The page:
Sunday, 8 June 2008


Spring is supposed to be here, though the weather hasn’t really caught up with it. It’s time to get out the big boat and be out to sea. The Easter holiday saw me with a half day and Angus home and wanting to get out paddling.

A late Wednesday afternoon saw us in Kinghorn, in order to set off for Inchkeith Island. I’d wanted to go to Inchkeith for some time. It has an interesting, but rather odd, history. At one time it was used as a quarantine island for Edinburgh, so goodness knows how many poor folks have died miserable deaths on it. Over the ages it’s been the site of various struggles between English navies and Scottish defenders, and it is covered with the remains of more modern wartime defences. King James IV carried out a rather bizarre experiment on it. He wanted to find out if there is a native human language that we would speak if not taught any other. To do this he imprisoned a mute woman with two babies on the island, and left them long enough to see if the children would speak. Accounts from the time suggest they grew up speaking good Hebrew!

We set off in calm conditions, about an hour before high tide. For a sea kayak it is quite a short trip, about 4km to reach land, with a few more for circumnavigation. The major hazard of the outing is the main Forth shipping channel, which has to be crossed. Once we were a third of the way over we noticed a big ship somewhere around the bridges. This prompted a bit of dithering, and finally a decision to sit it out until it passed. This proved to be a good idea. The speed with which ships move is very deceptive, and they are almost always going faster than it appears. If we’d kept moving we would undoubtedly have been rather close.

The Forth Islands that I have visited before have all been pleasant and mostly green places. On approaching Inchkeith it was clear that it was very different. There is no grass, at this time of year at least. It is littered with derelict wartime buildings. We passed along the east side, which has low cliffs and litter covered rocky beaches. The birds were all big gulls and cormorants, and all of them seemed angry- no friendly puffins here.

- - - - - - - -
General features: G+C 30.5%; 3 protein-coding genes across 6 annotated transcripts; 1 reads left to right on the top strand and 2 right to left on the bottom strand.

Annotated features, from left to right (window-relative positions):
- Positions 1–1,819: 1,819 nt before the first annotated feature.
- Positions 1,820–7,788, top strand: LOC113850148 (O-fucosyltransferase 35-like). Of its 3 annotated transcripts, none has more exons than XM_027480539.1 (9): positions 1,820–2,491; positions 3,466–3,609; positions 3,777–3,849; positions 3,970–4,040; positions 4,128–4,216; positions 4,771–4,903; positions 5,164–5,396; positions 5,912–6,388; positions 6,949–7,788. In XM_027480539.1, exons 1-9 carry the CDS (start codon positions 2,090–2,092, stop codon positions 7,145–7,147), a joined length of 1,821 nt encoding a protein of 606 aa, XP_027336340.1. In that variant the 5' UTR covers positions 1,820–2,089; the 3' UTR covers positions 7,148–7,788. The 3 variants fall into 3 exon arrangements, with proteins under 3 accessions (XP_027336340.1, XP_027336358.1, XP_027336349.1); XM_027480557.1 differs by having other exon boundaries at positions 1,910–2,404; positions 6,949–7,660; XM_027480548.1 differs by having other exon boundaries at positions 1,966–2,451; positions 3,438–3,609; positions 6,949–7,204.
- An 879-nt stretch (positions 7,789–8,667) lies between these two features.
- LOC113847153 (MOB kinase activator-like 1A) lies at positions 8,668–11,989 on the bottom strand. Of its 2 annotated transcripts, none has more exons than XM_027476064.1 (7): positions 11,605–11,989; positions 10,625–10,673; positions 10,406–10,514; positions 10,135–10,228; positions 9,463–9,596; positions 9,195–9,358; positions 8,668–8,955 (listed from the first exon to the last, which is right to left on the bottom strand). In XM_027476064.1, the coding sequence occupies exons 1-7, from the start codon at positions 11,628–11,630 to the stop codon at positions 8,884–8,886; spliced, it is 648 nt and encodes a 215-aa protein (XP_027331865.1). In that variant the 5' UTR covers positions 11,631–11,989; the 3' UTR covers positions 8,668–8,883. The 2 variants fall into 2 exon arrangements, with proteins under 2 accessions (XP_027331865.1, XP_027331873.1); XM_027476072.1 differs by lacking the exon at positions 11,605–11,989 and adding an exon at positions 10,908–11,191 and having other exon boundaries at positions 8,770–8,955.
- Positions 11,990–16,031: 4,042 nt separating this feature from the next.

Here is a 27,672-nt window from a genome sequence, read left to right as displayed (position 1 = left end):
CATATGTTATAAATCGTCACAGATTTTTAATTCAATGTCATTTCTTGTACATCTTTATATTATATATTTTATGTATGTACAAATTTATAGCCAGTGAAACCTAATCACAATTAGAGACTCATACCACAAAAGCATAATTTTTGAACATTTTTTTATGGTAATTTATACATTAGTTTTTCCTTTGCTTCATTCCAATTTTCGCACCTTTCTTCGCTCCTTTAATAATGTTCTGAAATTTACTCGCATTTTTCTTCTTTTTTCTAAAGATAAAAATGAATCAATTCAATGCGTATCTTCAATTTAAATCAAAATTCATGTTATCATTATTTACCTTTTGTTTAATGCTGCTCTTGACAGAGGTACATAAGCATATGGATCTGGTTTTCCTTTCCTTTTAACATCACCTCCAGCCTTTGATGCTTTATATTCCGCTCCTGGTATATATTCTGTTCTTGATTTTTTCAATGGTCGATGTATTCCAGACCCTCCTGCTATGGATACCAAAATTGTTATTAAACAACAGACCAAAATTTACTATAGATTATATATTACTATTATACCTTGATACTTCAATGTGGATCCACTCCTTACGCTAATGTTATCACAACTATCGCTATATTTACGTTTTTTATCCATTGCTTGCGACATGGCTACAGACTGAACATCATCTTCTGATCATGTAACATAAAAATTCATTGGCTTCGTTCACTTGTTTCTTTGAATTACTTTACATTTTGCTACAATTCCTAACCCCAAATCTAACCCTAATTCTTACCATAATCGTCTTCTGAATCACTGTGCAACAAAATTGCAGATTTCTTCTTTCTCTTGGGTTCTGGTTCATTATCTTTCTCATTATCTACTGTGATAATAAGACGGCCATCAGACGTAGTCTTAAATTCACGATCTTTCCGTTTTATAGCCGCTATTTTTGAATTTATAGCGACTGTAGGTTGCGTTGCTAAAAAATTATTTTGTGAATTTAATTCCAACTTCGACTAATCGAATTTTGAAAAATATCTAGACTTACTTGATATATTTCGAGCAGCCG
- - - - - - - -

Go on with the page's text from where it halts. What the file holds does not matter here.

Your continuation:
We circled the island to land on a slipway in a surprisingly well built and large harbour. Lots of scrap metal lay about. A series of concrete paths lead up to the summit, where there are more remains of wartime buildings, but also an unmanned lighthouse. For some reason there are a large number of dead rabbits, and the whole place stank. We explored concrete tunnels into some of the old gun emplacements. Areas of the island resemble a rundown industrial estate, and the whole atmosphere was rather threatening. By the time we left I felt a bit spooked by the grimness of the place.

We set off back to Kinghorn in a rising breeze, checking behind us for ships coming out of Leith. As we cleared the north end of the island the only boat in sight was the Forth Ports pilot vessel. It passed in front of us, and then came to a halt some way upstream. At this point we began to make out a big ship somewhere in the region of Inverkeithing, but we were happy it was no threat to us. Very quickly a smaller ship appeared from the other direction. It seemed to be heading in front of us, but again speed and direction were hard to judge. We paddled slowly, watching this carefully. As it neared it seemed likely, but not certain that it was clearing us. We didn’t know for sure that it had seen us, and a small change in its course would have been bad news. I was already composing the VHF message in my head- “huge blue boat, huge blue boat, this is tiny sea kayaker, over”. Just my luck if they only spoke Latvian. Fortunately it held its course, passing about 200 yards in front of us. At this point the other big boat was behind us. It must feel like this when you’re old and on a zimmer frame and crossing Prince’s Street.

After this it was a straightforward paddle back to Kinghorn Bay. We were just too late for the ice-cream shop, though.

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